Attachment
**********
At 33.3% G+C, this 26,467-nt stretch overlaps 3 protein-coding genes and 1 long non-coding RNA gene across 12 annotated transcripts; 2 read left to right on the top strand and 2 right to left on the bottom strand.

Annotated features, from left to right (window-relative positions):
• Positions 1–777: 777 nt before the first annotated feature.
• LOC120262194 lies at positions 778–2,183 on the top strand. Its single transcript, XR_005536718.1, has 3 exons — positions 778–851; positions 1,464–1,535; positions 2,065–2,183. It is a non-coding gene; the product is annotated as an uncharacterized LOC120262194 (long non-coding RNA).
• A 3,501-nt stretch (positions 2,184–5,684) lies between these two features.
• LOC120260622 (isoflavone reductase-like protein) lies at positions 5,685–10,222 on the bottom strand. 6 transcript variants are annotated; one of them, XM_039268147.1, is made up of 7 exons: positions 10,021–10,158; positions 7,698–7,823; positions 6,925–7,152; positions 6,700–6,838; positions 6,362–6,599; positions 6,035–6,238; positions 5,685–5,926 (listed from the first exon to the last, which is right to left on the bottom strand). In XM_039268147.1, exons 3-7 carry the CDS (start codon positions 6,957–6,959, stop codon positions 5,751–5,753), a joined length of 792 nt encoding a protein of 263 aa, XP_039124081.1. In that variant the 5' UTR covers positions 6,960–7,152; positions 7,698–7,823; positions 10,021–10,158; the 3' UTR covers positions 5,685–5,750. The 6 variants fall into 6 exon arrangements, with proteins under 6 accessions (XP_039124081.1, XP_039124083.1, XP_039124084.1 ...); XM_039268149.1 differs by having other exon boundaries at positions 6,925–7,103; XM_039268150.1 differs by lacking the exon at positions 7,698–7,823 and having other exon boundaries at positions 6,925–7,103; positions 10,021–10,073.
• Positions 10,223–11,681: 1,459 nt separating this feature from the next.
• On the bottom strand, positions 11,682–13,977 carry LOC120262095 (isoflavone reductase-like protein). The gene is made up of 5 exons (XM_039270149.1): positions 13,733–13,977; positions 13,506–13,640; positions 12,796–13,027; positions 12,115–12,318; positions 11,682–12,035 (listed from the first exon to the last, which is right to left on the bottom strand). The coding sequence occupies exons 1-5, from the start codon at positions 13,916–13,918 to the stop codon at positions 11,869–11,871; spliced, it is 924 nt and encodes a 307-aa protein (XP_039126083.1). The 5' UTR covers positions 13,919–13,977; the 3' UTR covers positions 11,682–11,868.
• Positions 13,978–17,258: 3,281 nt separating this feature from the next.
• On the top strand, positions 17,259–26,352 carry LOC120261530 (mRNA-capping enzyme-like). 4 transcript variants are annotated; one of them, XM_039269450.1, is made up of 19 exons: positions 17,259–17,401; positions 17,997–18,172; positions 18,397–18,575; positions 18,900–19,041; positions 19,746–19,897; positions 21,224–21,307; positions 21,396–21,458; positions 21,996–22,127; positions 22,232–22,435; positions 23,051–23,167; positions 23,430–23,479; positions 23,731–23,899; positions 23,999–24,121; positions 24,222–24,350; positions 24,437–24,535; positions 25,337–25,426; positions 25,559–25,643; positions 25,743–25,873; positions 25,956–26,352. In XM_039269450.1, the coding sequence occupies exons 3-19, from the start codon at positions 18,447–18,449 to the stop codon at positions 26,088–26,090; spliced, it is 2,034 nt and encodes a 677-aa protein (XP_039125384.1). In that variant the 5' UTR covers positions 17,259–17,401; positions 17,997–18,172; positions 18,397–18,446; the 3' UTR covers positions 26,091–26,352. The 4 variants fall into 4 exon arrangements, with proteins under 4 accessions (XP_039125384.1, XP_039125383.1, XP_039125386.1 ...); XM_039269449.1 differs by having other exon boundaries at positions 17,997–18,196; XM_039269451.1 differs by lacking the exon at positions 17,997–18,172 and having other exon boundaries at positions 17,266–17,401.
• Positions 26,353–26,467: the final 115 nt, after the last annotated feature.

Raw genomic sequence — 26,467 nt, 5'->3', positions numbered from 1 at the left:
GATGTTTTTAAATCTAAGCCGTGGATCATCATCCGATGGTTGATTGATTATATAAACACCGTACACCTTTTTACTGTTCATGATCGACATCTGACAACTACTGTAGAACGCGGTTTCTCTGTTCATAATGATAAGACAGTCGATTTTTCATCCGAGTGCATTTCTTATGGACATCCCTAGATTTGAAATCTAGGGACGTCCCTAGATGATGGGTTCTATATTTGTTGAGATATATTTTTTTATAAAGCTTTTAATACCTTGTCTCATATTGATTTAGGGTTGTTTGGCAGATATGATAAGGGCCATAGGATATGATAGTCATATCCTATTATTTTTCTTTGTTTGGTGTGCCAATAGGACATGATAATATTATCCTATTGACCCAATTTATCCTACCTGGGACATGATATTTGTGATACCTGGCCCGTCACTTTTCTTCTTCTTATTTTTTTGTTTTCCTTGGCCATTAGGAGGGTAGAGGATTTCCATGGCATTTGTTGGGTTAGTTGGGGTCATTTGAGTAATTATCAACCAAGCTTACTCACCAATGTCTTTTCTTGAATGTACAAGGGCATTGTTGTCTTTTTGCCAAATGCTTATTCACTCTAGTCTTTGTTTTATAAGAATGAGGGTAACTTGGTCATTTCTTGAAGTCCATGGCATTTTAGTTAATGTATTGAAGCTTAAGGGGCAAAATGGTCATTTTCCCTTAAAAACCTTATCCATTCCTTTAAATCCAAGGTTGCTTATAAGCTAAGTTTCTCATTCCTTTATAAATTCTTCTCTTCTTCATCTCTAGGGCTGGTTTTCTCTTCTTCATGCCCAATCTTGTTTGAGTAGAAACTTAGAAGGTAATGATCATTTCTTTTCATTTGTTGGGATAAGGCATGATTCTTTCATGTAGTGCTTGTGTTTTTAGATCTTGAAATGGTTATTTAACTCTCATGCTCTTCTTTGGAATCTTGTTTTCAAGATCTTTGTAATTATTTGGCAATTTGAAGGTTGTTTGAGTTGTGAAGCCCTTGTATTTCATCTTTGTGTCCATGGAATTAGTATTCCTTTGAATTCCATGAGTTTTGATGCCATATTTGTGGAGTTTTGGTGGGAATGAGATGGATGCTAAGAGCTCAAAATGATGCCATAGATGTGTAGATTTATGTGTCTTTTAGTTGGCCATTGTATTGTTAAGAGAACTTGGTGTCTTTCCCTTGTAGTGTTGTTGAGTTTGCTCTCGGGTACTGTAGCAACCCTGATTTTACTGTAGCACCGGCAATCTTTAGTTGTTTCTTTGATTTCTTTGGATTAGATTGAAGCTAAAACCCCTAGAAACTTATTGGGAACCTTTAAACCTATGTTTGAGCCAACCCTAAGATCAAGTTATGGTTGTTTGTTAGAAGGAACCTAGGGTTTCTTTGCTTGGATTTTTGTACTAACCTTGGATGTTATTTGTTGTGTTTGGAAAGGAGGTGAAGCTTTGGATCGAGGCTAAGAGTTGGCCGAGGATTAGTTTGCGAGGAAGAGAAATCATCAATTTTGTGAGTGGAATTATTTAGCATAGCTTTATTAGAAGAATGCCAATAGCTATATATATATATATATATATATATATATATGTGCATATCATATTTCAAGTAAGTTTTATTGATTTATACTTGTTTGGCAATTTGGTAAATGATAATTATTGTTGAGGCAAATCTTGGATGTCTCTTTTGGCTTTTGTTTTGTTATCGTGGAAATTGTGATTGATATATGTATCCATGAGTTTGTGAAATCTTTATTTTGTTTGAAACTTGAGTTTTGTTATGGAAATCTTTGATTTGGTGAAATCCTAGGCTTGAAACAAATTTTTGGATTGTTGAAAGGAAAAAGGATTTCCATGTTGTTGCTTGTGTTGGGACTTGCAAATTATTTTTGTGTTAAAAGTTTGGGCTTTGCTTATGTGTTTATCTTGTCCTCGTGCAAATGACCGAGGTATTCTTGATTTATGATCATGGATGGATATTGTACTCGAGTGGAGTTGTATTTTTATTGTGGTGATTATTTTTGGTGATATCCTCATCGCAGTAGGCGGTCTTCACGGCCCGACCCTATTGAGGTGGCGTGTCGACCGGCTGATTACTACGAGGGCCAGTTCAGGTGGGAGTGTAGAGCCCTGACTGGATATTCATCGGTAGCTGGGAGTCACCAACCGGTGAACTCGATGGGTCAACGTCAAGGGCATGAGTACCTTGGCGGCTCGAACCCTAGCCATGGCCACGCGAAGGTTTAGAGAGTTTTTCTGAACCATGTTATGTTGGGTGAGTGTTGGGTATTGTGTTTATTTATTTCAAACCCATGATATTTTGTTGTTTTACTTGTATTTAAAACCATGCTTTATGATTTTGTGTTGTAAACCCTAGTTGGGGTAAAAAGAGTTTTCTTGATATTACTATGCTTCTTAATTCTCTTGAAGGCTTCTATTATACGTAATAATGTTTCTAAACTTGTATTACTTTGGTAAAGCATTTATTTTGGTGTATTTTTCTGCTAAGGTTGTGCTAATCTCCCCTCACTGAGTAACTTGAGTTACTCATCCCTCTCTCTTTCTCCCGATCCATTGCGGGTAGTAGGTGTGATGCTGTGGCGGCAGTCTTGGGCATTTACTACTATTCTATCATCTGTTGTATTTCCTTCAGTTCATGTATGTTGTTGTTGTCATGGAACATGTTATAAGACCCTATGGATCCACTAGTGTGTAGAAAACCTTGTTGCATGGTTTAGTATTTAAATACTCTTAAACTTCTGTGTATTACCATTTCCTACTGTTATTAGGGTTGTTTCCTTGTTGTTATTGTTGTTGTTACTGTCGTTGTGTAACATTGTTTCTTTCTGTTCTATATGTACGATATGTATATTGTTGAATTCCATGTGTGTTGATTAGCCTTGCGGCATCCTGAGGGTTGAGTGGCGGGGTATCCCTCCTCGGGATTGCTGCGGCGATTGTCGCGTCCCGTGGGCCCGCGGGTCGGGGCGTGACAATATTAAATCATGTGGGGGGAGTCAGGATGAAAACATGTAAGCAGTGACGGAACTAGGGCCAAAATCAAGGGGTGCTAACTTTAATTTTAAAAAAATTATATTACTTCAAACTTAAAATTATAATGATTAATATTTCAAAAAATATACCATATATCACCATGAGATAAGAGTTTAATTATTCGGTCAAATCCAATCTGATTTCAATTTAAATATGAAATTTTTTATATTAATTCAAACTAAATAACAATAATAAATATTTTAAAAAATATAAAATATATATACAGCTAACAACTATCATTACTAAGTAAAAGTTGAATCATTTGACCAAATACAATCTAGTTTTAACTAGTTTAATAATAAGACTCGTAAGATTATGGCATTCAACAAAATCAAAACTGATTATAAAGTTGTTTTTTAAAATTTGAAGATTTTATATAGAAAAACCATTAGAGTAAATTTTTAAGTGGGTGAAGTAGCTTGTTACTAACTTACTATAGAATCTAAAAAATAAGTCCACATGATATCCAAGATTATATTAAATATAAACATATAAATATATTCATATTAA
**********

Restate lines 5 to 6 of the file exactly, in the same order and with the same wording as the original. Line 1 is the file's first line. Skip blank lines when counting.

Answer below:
• A 3,501-nt stretch (positions 2,184–5,684) lies between these two features.
• LOC120260622 (isoflavone reductase-like protein) lies at positions 5,685–10,222 on the bottom strand. 6 transcript variants are annotated; one of them, XM_039268147.1, is made up of 7 exons: positions 10,021–10,158; positions 7,698–7,823; positions 6,925–7,152; positions 6,700–6,838; positions 6,362–6,599; positions 6,035–6,238; positions 5,685–5,926 (listed from the first exon to the last, which is right to left on the bottom strand). In XM_039268147.1, exons 3-7 carry the CDS (start codon positions 6,957–6,959, stop codon positions 5,751–5,753), a joined length of 792 nt encoding a protein of 263 aa, XP_039124081.1. In that variant the 5' UTR covers positions 6,960–7,152; positions 7,698–7,823; positions 10,021–10,158; the 3' UTR covers positions 5,685–5,750. The 6 variants fall into 6 exon arrangements, with proteins under 6 accessions (XP_039124081.1, XP_039124083.1, XP_039124084.1 ...); XM_039268149.1 differs by having other exon boundaries at positions 6,925–7,103; XM_039268150.1 differs by lacking the exon at positions 7,698–7,823 and having other exon boundaries at positions 6,925–7,103; positions 10,021–10,073.